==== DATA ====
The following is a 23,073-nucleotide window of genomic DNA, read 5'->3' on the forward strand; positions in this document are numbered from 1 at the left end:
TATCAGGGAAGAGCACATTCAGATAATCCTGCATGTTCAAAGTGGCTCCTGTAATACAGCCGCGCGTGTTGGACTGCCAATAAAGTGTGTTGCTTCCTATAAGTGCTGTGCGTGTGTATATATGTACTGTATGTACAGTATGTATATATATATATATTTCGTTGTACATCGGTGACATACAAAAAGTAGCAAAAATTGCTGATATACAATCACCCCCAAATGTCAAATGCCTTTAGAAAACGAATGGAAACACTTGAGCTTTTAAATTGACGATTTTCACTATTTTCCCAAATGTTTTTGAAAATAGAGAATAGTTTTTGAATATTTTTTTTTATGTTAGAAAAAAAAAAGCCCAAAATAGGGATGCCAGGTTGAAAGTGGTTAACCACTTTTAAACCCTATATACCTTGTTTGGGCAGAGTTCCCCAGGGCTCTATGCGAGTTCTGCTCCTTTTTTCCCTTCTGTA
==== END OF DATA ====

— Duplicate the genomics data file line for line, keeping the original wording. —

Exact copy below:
The following is a 23,073-nucleotide window of genomic DNA, read 5'->3' on the forward strand; positions in this document are numbered from 1 at the left end:
TATCAGGGAAGAGCACATTCAGATAATCCTGCATGTTCAAAGTGGCTCCTGTAATACAGCCGCGCGTGTTGGACTGCCAATAAAGTGTGTTGCTTCCTATAAGTGCTGTGCGTGTGTATATATGTACTGTATGTACAGTATGTATATATATATATATTTCGTTGTACATCGGTGACATACAAAAAGTAGCAAAAATTGCTGATATACAATCACCCCCAAATGTCAAATGCCTTTAGAAAACGAATGGAAACACTTGAGCTTTTAAATTGACGATTTTCACTATTTTCCCAAATGTTTTTGAAAATAGAGAATAGTTTTTGAATATTTTTTTTTATGTTAGAAAAAAAAAAGCCCAAAATAGGGATGCCAGGTTGAAAGTGGTTAACCACTTTTAAACCCTATATACCTTGTTTGGGCAGAGTTCCCCAGGGCTCTATGCGAGTTCTGCTCCTTTTTTCCCTTCTGTA